On four of the routes we run a regular program of open group treks. These are the Classic Inca trail, the Salktantay trek, the Lares trek and the Ausangate trail.  On the other four routes we operate, the Inca trail via Salkantay, the Vilcabamba trail, the Choquequiroa trail and the Huchuy Qosqo trail you can book a private trek for any size of group from 2 upwards.

A map showing the location of all of these routes is below together with brief summaries of the routes.

Machu Picchu treks

The Classic Inca Trail

Sun Gate at Machu Picchu This is by far the most famous trek in South America and is rated by many to be in the top 5 treks in the world. In just 26 miles (43km) it manages to combine beautiful mountainscenery, lush cloud-forest, subtropical jungle and, of course, a stunning mix of Inca paving stones, ruins and tunnels. The final destination of the trail just cannot be beaten: Machu Picchu, the mysterious "Lost City of the Incas" and of course you arrive at the ruins at the famous Sun Gate. It's only shortcoming in our view is that it is a short trek that is not particularly challenging.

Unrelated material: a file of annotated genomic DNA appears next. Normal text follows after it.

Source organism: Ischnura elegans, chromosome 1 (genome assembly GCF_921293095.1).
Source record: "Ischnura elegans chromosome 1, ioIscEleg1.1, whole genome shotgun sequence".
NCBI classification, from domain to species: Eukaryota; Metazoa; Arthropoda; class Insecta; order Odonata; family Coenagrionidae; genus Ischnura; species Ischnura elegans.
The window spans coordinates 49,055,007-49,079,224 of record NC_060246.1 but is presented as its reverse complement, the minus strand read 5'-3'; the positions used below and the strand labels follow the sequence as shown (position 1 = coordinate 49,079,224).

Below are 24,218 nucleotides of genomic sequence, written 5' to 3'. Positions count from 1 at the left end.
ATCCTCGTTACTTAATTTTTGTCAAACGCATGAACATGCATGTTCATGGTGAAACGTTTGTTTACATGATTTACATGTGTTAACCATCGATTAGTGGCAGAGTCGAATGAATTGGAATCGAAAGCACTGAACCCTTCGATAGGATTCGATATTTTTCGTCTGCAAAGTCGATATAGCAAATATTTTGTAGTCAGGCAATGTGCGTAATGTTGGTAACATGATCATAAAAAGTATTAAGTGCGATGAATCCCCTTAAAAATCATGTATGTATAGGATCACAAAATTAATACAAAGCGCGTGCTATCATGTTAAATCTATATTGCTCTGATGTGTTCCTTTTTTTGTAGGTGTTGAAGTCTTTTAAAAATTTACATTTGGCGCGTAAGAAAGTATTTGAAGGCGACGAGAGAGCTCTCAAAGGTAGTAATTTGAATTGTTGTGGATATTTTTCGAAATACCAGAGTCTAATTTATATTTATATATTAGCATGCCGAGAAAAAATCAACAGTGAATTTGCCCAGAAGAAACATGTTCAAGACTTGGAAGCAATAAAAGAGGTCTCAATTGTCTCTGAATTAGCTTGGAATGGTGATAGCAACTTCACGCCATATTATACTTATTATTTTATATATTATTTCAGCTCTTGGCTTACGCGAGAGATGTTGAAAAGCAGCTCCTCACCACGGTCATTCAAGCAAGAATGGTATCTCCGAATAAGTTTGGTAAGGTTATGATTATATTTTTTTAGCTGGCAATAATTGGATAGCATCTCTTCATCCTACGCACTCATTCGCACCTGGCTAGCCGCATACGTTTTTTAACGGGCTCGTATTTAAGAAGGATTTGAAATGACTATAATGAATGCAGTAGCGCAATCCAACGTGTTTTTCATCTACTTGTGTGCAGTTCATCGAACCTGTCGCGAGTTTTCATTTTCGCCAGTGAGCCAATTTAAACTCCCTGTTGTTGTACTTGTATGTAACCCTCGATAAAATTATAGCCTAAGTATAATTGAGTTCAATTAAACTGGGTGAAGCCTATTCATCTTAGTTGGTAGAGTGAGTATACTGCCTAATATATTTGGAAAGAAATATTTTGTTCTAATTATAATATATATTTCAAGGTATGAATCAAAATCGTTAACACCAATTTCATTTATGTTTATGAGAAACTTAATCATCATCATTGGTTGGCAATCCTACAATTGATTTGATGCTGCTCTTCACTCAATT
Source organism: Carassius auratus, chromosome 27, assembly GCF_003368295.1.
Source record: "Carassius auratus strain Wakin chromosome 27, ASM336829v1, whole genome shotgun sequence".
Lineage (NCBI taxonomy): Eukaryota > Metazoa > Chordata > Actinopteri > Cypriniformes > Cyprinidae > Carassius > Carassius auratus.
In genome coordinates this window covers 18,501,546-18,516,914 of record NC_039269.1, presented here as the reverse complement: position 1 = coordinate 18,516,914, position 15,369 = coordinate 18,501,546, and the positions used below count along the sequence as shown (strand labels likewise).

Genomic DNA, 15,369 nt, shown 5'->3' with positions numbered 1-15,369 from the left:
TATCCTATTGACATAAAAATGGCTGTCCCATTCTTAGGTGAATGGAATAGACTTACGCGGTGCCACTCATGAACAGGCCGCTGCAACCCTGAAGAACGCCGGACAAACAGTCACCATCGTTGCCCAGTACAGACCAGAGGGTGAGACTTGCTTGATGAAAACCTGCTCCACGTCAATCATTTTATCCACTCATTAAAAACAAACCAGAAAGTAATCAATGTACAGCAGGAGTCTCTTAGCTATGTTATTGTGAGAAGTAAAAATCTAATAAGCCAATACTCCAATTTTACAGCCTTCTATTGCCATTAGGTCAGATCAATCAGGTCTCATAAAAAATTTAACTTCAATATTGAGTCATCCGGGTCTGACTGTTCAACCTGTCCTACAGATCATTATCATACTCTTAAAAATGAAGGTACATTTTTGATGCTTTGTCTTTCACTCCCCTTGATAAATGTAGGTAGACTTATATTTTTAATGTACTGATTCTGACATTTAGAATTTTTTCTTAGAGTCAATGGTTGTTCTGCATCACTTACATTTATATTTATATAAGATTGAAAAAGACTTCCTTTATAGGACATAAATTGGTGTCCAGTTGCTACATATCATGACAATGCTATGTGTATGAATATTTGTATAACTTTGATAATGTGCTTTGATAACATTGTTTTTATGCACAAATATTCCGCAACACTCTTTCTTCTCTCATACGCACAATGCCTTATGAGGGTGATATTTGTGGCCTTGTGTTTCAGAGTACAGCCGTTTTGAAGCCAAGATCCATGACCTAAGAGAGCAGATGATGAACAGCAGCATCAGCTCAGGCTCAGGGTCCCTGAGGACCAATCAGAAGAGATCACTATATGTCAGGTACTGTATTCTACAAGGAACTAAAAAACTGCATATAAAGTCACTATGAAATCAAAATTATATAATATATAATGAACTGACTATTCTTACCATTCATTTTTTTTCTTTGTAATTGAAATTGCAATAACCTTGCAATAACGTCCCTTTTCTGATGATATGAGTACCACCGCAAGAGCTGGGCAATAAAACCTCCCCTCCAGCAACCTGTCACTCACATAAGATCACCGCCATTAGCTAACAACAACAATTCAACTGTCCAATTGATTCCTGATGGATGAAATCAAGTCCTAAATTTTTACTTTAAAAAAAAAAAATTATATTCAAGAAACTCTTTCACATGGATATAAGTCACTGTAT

Salkantay Trail

One of the reasons the Classic Inca Trail is popular is the incredible diversity of the views and ecosystems, and in this respect the Salkantay route is even better. The walk is dominated by the 20,500-feet-high Mount Salkantay and cuts through the beautiful Mollepata Valley and passes Salkantay at an altitude above 15,000 feet before traversing around the mountains to arrive at Agua Calientes. There are less ruins on this route but also a lot less trekkers. National Geographic liked this trail so much they include it in their list of the World's Best Hikes.